Just as some various theorists and researchers have not reached a consensus on what constitutes a human being's personality, there is also some disagreement about when a personality fully develops. Sigmund Freud, the Psychoanalytic theory, believed that the personality consisted of three components: Id, Ego, and Superego. Sigmund Freud thought one's personality was developed innately at six years of age and remained permanent throughout the physical life span. At the time Sigmund Freud's theory was groundbreaking in that his theory attempted to answer how people grow and develop characteristics they possess.


Another theorist named Erik Erikson, a student of Freud developed his theory that became known as the Psychosocial Theory of Human Development. Erikson believed that personality developed by a series of crises throughout the lifespan, and depending on if a person overcame the crisis or failed at it was essential to personality development. Another significant theorist known as Carl Jung believed a personality developed through what Jung titled the Collective Consciousness, which consists of images and memories that had been impressed on a person's consciousness from their ancestors by the process of macroevolution. These familial images and memories that have been passed down are what became known as archetypes. Another influential theorist who discussed personality is Abraham Maslow, known as the Father of (Secular) Humanistic Psychology. He proposed a theory in which the physical need and positive social interaction were essential in developing a human being's personality, which he outlined in his theory the hierarchy of needs. These theorists who were significant in contributing their ideas differed from how this aspect of a human being forms and develops.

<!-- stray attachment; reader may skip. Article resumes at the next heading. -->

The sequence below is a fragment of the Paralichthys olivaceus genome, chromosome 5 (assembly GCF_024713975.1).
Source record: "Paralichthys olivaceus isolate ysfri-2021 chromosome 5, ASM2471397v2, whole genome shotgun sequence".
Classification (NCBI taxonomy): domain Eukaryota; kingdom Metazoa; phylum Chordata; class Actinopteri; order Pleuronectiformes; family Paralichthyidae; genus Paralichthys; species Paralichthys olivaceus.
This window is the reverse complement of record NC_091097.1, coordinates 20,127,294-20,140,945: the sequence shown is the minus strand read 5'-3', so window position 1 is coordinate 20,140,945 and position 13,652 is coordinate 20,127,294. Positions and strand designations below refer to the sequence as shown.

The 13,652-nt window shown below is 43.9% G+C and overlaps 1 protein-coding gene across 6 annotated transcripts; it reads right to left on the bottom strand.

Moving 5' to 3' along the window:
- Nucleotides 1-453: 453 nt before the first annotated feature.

Researchers interested in personality have used science to answer questions about the formation and development of personality using personality assessments. However, what is lacking is the researcher's worldview when one develops such an assessment. Modern personality assessment began in the early nineteenth century with Sir Francis Galton, a proponent of macroevolutionary theory and an advocate of eugenics. Sir Francis Galton coined the term genius to mean that physical and mental features are inherited genetically. In addition, Sir Francis Galton developed an intelligence test to ensure a person they married were their physical and intellectual equal, and they would have children with the same intellectual pedigree. To one extent or another, these philosophies espoused by the theorist have influenced the way one thinks about personality and could have possibly influenced how they describe the personality and the assessments developed to measure personality.


In light of personality from a Biblical perspective, several questions arise: Does humanity have a personality? Is personality distinct from person to person? Is personality seen by observable traits and characteristics such as shyness, friendliness, and initiative? Do "inner conditions" that humanity possesses, such as attitudes, and interests make up personality? Does each personality of a human being remain consistent, or does one personality change over time.


In the next article, this writer will begin to answer these above questions from examining the Book of Genesis.


Until next time...

Soli Deo Gloria!


Dr. L.S.